- type of employment;
- approximate dates when involved in tasks described in Tier 1, 2 or 3 definitions;
- if fuel tank entry was involved, details of entry including types of duties;
- an explanation as to why there are no official records, if known;
- details of any documents that were in the person’s possession and why/how they were lost; and
- names of other persons working with you at the same time who can corroborate your fuel tank entry work and how they know you, and those persons’ contact details, if known.
What information should an authorised person provide in their statutory declaration?
A supporting statutory declaration made by an authorised/corroborating person should include the following information:
- the periods of supervision of, or association, with the claimant while they were undertaking fuel tank maintenance work requiring fuel tank entry or other eligible tasks;
- details of the applicant’s roles, including any fuel tank entry work; and
- if applicable, the date of decision of the authorised/corroborating person’s own Tier classification.
What evidence is used in the decision making process?
When applications for Tier classification are being determined, all of the evidence available is considered; and the decision maker must be satisfied that on the balance of probability, the available evidence satisfies the eligibility criteria. The evidence used in the decision making process (order of weighting is from highest to lowest) includes:
- Primary evidence – sourced from official Air Force (or other employer) records, including:
- individual service and personnel records;
- the Airman’s Trade Progress Sheet;
- Air Force Record of Training and Employment;
- Defence pay records that show evidence of tank entry;
- Fuel Tank Entry Permits (from 1993-2000).
- Secondary evidence – sourced from:
- statements made to the Air Force Board of Inquiry or in support of an individual’s compensation claim;
- the individual’s application for inclusion in the Interim or Study of Health Outcomes in Aircraft Maintenance Personnel (SHOAMP) Health Care Schemes (SHCS).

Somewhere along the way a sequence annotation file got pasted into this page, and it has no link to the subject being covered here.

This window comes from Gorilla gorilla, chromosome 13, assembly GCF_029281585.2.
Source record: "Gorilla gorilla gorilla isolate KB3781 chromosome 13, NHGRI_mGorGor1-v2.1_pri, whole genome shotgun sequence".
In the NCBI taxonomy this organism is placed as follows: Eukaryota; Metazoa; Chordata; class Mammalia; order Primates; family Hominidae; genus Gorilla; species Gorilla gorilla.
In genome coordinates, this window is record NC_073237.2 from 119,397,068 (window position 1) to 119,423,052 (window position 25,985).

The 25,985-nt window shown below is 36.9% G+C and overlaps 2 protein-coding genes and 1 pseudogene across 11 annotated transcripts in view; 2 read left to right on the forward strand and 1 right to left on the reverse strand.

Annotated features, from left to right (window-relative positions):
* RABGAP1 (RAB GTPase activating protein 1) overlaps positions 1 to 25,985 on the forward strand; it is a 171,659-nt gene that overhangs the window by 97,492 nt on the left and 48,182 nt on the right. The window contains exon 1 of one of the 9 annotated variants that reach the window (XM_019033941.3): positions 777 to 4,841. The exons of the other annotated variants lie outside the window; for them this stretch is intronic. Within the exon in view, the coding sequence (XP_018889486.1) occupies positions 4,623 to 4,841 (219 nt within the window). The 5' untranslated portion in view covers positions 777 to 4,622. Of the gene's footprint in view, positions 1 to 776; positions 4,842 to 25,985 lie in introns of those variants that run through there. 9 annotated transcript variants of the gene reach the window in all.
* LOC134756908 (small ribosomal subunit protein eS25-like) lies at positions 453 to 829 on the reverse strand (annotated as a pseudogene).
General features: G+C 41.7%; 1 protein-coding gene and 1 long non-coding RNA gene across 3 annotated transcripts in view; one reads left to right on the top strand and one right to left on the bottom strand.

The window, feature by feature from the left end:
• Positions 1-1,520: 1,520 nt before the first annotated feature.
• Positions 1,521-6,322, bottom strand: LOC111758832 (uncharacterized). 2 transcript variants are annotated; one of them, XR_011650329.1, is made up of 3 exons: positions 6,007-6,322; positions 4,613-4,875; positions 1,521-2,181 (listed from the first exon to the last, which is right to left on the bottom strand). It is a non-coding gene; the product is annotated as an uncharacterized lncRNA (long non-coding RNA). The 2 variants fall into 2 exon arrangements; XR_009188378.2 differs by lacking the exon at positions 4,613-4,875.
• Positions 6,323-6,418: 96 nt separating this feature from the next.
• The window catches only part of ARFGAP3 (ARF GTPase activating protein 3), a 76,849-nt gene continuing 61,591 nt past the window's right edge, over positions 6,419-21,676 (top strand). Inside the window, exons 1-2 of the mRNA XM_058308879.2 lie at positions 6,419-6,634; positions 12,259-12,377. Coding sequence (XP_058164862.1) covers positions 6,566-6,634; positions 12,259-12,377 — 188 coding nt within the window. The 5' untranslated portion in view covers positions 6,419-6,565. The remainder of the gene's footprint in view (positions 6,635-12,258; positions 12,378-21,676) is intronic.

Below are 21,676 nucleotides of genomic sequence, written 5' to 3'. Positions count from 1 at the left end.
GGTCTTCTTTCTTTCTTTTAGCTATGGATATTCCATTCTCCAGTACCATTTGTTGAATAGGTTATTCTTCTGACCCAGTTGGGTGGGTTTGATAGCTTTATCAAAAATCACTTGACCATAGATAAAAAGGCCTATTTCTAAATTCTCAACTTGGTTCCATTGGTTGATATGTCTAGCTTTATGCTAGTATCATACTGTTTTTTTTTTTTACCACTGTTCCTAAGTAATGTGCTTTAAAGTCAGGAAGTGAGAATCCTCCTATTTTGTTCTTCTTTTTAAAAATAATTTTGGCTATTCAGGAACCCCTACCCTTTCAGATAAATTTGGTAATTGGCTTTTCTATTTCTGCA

- Tertiary evidence, including:
- statutory declaration from claimant, corroborated by primary or secondary evidence (eg, work records; with that evidence sourced by DVA investigators, if necessary);
- a second supporting statutory declaration made by an authorised/corroborating person (if possible);
- personal photographs;
- personal copies of service records which are not available in official individual personnel records.
Where primary and/or secondary evidence is unavailable from a claimant, DVA will attempt to source such evidence. Where DVA is unable to source such evidence, investigators will then attempt to identify and contact a third party (potential authorised person/s) to lend weight to a claim.Back to top
Evidence is tested for plausibility
It should be noted that the provision of two statutory declarations does not automatically result in the end of the investigation process. The eligibility assessment team must still investigate the claim, which includes attempting to source primary and secondary evidence, to support eligibility. The investigations team will make every effort to verify information contained in statutory declarations.
The content of the two statutory declarations will be subject to a test of plausibility in the same way that other evidence is assessed. It should be noted that as a result of this testing, contrary evidence may emerge.Back to top
A person who wilfully makes a false statement in a statutory declaration is guilty of an offence and may be fined or jailed, or both.
All claims where evidence suggests a person has deliberately made a fraudulent statement by statutory declaration will be referred to the DVA Compliance Section for further investigation.Back to top
Open Arms - Veterans & Families Counselling Phone: 1800 011 046 *
Air Force Members’ Support Coordination Office: 1800 558 022 *
* Calls from mobile phones and pay phones may incur additional charge